Little more than 20 years later the mobile phone is truly universal. Most business people carry not only their main phone but frequently a blackberry or similar data device. Equally most children will now have a mobile from around the age of ten.
By comparison, in 1986 before the original Financial Services Act took effect, financial advice was available to consumers from a panoply of different sources such as high street banks, direct sales, industrial branch advisers and what became IFAs.
Over the intervening period a succession of regulators has presided over a catalogue of disasters almost too long to list, including pensions mis-selling, with the considerable contrivance of the then government, through endowments, split caps and structured products culminating in an abject failure to regulate the excesses of the mortgage market before millions were encouraged to adopt levels of debt that they could never afford. The net effect of which has been to undermine consumer confidence in personal finance products and make true advice the preserve of the modern equivalent of those early adopters of mobile phones.
The nation’s savings ratio has collapsed and yet the regulatory answer is to effectively take a leap back to the middle of the 1980s and establish a two-tier regulatory approach that will allow the soft option of a guided sale, where banks and insurers can avoid the inconvenience of a regulatory process to protect the consumer. Witnessing the FSA’s roll out of their latest plans I detected a definite touch of “we think we’ve got it right this time” with at least some FSA speakers holding their fingers firmly crossed behind their backs. In a style worthy of Gordon Brown’s days as Chancellor the FSA skated over much of the detail in the conference presentation only for the true facts to emerge when people read the detailed documentation in the RDR paper 08/6.
Those in the group market could be forgiven for believing that corporate advisers will be exempt from all the sweeping changes that look set to radically transform the individual sector, although not necessarily for the better. This is not necessarily the case as tucked away discreetly at the end of the section on Adviser Charging is paragraph 4.46 which states that the FSA will explore imposing the charging and fees regime they propose for Group market and individual business.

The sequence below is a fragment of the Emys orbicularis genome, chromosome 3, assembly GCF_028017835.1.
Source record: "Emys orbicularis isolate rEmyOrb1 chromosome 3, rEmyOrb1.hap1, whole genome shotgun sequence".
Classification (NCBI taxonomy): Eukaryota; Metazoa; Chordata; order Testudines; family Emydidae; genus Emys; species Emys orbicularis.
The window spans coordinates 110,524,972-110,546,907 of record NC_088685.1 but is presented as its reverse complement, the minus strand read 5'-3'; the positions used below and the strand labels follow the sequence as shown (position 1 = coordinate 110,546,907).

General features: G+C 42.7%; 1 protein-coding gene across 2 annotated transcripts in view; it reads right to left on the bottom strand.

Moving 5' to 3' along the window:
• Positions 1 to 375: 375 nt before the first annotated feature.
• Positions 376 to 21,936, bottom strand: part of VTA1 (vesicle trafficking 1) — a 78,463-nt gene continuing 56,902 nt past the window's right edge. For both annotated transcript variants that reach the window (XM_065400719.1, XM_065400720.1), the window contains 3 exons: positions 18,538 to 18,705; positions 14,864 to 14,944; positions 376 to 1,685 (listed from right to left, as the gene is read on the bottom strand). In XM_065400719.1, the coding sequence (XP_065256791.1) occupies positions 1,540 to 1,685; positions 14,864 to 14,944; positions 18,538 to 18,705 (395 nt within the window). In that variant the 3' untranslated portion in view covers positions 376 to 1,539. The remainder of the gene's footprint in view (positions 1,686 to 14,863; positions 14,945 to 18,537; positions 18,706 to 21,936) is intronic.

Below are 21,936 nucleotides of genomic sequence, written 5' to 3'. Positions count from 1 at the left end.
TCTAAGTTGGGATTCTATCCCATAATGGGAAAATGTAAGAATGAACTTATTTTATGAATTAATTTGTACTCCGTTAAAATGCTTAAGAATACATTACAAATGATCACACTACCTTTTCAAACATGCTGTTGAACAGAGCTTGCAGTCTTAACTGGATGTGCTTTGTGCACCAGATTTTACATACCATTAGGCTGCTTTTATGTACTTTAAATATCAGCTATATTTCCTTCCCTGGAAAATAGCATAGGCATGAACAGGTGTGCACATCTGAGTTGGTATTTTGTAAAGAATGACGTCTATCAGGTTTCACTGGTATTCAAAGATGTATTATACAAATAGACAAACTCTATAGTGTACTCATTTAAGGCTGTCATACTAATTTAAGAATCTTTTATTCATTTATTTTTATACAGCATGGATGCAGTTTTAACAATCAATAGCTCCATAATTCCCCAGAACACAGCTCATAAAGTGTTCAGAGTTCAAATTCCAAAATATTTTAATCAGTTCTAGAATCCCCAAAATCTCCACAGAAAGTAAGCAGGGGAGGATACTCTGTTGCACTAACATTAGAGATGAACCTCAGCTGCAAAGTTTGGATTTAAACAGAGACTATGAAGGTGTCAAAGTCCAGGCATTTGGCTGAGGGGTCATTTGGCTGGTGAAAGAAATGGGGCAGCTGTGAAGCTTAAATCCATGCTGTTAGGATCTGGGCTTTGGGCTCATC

Even without the intervention of the FSA, increasing numbers of advisers and providers in the group market have been developing powerful training and education content to assist scheme members in understanding their benefits and identifying the action they need to take.
Ironically the technology that can by comparison so starkly demonstrate the extent of failure of financial services regulation has the potential to deliver the solution. As identified above most people have a mobile phone almost from the age they can read and write. Today mobiles are of course so much more than mere phones, offering a wide range of data services including e-mail, mobile internet and the ability to run audio and video files. Their universal adoption makes them the ideal platform for education and advice services.
Using mobile internet services group pension providers and advisers should be able to deliver a wide range of information and services to just about every member of a scheme. I believe this is beginning to make a case for delivery to mobiles to take precedence over delivery to other online channels. Consumers’ relationships with their mobile phones are one of the most active they maintain. They take them everywhere and use them daily, unlike their pension provider who they probably think about at best a couple of times a year. Given financial services so actively involves communications (and the respective track records of the underlying industries), should government consider abolishing the FSA and passing their powers to Ofcom?